I told you about my first scheduled performance at Fisher Poets Gathering 2012, but I didn’t tell you what happened next.
During the break, a tall, kind-eyed man introduced himself. Ifanyi Bell, digital producer with Oregon Public Broadcasting. He wanted to do a story about a greenhorn performer, someone brand-new to the Fisher Poets scene. Would I be interested?
I recalled the fall course I’d taken with editor Brooke Warner. She’d rejected proposals based on the author’s nonexistent platform, and urged us to start building our online presence before shopping our books. Would I be interested? Ah, yes.
We met up Saturday afternoon in the Fort George Showroom, the same venue that I’d perform in later that night. Good for his filming goals, and a welcome opportunity for me to get comfortable with the acoustics while rehearsing that evening’s piece. (If you were in the audience that night, you’ll notice that what I rehearsed isn’t what you heard. Abrupt change of plans a few hours before show time… But that’s another story.)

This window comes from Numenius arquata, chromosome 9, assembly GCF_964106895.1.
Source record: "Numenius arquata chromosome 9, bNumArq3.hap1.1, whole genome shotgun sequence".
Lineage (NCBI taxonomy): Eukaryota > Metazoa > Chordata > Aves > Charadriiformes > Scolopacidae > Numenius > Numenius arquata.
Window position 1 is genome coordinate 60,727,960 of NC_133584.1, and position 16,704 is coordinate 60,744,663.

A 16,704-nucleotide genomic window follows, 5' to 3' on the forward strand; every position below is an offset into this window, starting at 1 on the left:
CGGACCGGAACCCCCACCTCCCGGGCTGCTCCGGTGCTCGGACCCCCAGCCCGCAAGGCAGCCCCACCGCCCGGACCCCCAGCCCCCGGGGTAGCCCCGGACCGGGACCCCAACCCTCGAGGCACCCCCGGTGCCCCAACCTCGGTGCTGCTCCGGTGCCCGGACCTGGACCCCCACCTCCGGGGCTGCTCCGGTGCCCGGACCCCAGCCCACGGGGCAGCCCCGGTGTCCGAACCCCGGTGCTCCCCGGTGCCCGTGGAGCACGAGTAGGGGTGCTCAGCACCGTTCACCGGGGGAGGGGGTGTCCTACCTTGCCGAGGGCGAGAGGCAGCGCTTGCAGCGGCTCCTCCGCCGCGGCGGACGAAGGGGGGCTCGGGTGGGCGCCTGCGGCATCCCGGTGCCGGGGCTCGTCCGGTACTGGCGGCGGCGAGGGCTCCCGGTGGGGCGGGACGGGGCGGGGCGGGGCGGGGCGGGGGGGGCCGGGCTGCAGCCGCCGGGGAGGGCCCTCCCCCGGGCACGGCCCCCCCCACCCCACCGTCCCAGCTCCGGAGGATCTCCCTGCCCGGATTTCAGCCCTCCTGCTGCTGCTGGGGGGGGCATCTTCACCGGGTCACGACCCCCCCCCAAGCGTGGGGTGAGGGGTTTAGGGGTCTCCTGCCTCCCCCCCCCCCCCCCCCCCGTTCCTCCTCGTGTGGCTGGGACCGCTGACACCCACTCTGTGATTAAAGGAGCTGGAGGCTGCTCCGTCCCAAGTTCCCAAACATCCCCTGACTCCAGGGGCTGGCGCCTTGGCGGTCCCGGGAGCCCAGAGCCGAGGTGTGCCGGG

With floor to ceiling windows and brick walls, the former car showroom was cold, but the company was warm. We bonded over our unique names, both familiar with using their mispronunciation to weed out telemarketers. (If-ahn-ee and Tell-ah, BTW.) Delightfully personable, he asked insightful questions about the culture of commercial fishing, storytelling, and where they intersect. Our interview re-routed into an almost two hour conversation.
Ifanyi’s story went live on OPB this afternoon. Watching the finished video, I felt like I’d stepped into one of my favorite storytelling podcasts. His gifts as an interviewer had been apparent, but seeing the way that he pulled it all together was astonishing. Take a look, and keep an eye out for this man’s work. You can follow @ifanyi on Twitter.
Serious skills you have, sir… Much gratitude for promoting my work with such generous artfulness.